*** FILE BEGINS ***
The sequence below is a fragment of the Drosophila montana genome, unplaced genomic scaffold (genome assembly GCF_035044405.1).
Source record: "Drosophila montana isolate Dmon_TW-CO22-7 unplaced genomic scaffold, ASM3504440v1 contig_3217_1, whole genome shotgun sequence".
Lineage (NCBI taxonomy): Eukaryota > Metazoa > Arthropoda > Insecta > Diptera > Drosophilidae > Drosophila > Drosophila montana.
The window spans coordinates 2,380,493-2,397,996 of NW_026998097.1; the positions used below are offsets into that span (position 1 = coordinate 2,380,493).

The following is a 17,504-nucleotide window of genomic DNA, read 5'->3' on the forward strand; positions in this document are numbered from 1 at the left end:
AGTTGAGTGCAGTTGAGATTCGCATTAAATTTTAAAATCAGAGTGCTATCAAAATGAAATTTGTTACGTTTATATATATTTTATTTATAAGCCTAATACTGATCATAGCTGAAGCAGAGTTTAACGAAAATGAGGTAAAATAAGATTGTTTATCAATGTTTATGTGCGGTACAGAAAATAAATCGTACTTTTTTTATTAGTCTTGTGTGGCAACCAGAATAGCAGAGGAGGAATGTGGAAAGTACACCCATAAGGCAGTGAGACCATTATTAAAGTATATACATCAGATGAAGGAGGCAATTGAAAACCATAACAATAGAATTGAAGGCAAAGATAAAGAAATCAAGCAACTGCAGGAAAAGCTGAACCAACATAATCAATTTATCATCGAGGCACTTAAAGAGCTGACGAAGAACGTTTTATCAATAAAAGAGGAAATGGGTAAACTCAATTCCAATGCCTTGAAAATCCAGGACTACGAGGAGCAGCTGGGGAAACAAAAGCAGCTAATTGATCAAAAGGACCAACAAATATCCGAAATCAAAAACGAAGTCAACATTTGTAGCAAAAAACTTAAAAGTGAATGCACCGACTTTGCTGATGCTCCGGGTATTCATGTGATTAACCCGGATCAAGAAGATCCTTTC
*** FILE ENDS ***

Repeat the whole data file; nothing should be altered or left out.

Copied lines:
The sequence below is a fragment of the Drosophila montana genome, unplaced genomic scaffold (genome assembly GCF_035044405.1).
Source record: "Drosophila montana isolate Dmon_TW-CO22-7 unplaced genomic scaffold, ASM3504440v1 contig_3217_1, whole genome shotgun sequence".
Lineage (NCBI taxonomy): Eukaryota > Metazoa > Arthropoda > Insecta > Diptera > Drosophilidae > Drosophila > Drosophila montana.
The window spans coordinates 2,380,493-2,397,996 of NW_026998097.1; the positions used below are offsets into that span (position 1 = coordinate 2,380,493).

The following is a 17,504-nucleotide window of genomic DNA, read 5'->3' on the forward strand; positions in this document are numbered from 1 at the left end:
AGTTGAGTGCAGTTGAGATTCGCATTAAATTTTAAAATCAGAGTGCTATCAAAATGAAATTTGTTACGTTTATATATATTTTATTTATAAGCCTAATACTGATCATAGCTGAAGCAGAGTTTAACGAAAATGAGGTAAAATAAGATTGTTTATCAATGTTTATGTGCGGTACAGAAAATAAATCGTACTTTTTTTATTAGTCTTGTGTGGCAACCAGAATAGCAGAGGAGGAATGTGGAAAGTACACCCATAAGGCAGTGAGACCATTATTAAAGTATATACATCAGATGAAGGAGGCAATTGAAAACCATAACAATAGAATTGAAGGCAAAGATAAAGAAATCAAGCAACTGCAGGAAAAGCTGAACCAACATAATCAATTTATCATCGAGGCACTTAAAGAGCTGACGAAGAACGTTTTATCAATAAAAGAGGAAATGGGTAAACTCAATTCCAATGCCTTGAAAATCCAGGACTACGAGGAGCAGCTGGGGAAACAAAAGCAGCTAATTGATCAAAAGGACCAACAAATATCCGAAATCAAAAACGAAGTCAACATTTGTAGCAAAAAACTTAAAAGTGAATGCACCGACTTTGCTGATGCTCCGGGTATTCATGTGATTAACCCGGATCAAGAAGATCCTTTC